Massresistance Update In our last email we reported that because the Boston mayoral election was getting close, the Mayor of Boston was quietly having police crack down on homosexuals engaging in public sex in city parks.
Well, that didn't last too long. When the homosexual lobby and the ultra-pro gay Boston Globe started getting involved, the Boston Police apparently backed down pretty fast.
This past Monday morning the Boston Globe had a fairly prominent article on Page 1 of the Metro Section. The Globe put its own spin on it, of course, describing the "civil rights" that people have to engage in public sex.
Reaction mixed to police focus on Fens Some feel it puts civil rights at risk
By Maria Cramer, Globe Staff September 21, 2009
. . . For the last few weeks, police in cars and motorcycles have patrolled the Fens off Boylston Street for about 16 hours a day, a move that has thrilled many of the gardeners, who want to tend their radishes, tomatoes, and dahlias without encountering debris from some of the more unsavory uses of the park. But one person's vision of a cleaner, safer park is another person's possible civil rights violation. Some are concerned that the patrols may be targeting gay men, who often use the reeds as cover for their trysts . . .
"Our experience in the past is that whenever police go into a gay cruising area, civil rights problems result,'' said Don Gorton, president of the Anti-Violence Project of Massachusetts, a gay-rights advocacy group. "Oftentimes when there are reports or concerns [about crime], the police go in and sweep everyone out. They say 'leave.' And that tends to deny gay men access to public land. And that's discrimination. That's the danger we're trying to avoid . . .''
[MassResistance NOTE: Don Gorton was one of the organizers of the gay-activist attack on Park Street Church last spring. See our report HERE.]
If the police presence also has the effect of deterring public sex, many of the parkgoers see that as a welcome development, while others contend the patrols are overly oppressive. For many who tend the Fenway Victory Gardens, sex in the reeds has been a bane. Gardeners say they have often found used condoms, soiled clothes, and other garbage discarded in their rose bushes . . .
Tim Horn, president of the Fenway Garden Society, said that one afternoon, he saw two men having sex inside the gardens. . .
"Whatever [police] have to do to get our gardens safe, I'm willing to follow along,'' Horn said, adding that since the police have been present, he has seen more families and children at the park . . .
"We're targeting people who are engaging in behavior that's destructive to others: vandalism, the drug abuse,'' said Superintendent-in-chief Daniel Linskey. . .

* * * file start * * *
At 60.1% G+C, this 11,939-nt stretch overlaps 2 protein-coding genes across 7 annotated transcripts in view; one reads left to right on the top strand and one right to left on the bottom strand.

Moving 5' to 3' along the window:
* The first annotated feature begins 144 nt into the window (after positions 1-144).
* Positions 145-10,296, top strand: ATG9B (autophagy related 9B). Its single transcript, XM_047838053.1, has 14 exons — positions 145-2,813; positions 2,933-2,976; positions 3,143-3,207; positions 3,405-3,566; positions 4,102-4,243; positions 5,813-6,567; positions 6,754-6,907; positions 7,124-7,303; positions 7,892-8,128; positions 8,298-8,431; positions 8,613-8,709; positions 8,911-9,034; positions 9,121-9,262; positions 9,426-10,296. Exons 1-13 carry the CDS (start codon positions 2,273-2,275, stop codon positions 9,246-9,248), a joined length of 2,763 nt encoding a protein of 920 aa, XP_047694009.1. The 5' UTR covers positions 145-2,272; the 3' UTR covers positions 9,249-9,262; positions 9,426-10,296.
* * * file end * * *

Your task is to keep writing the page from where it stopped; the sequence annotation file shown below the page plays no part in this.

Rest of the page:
But he emphasized that officers have not arrested anyone for public sex and that the goal of their increased presence was never to deter sex in the reeds. Linskey and Gorton, along with other groups representing gay rights, plan to meet tomorrow to discuss potential civil rights violations. Gorton asked for the meeting after he read of the increased police presence in Bay Windows, a weekly paper about the gay community.
Civil rights lawyers say that people engaging in sexual activity outdoors are not breaking the law as long as they are shielding themselves from public view.
The following day the Globe published their lead editorial on this seemingly minor issue. They're happy to have police presence -- as long as they ignore public sex by homosexuals. In fact, they suggest that the police should "protect the pleasure seekers" in their activities!
Policing: Welcome presence in the Fens Boston Globe Editorial September 22, 2009
Extra police presence is welcome around the Back Bay Fens area, despite concerns by some gay-rights activists that the deployment is designed to suppress gay cruising in the area. The police have shown no motive other than a desire to deal with an uptick in aggravated assaults while offering protection to community gardeners and others who stroll through. The patrols may also protect the pleasure seekers themselves, who are sometimes targets of criminals.
The activists, no doubt, remember the days when urban police looked for excuses to expose and humiliate gay people. But attitudes have changed, and Boston police take a low-key approach toward trysts in the Fens. They don't seek to harass or arrest anyone in the high weeds who takes precautions against being seen by passersby. That's consistent with the laws on public sex. But police aren't promoting a Saturnalia, either. If anyone in search of anonymous sex is discomfited by the sight of police cruisers or bike patrols, they should get a room.
Consistent with laws on public sex??? We don't think so. It's more consistent with deals that the police departments have made with homosexual activist groups over the years, particularly the radical (and publicly funded) legal group Gay and Lesbian Advocates and Defenders (GLAD).
(GLAD is now pushing to decriminalize even more open public sex. They had a forum in January 2008 called "Sex on the Margins." We heard the discussion was "out there.")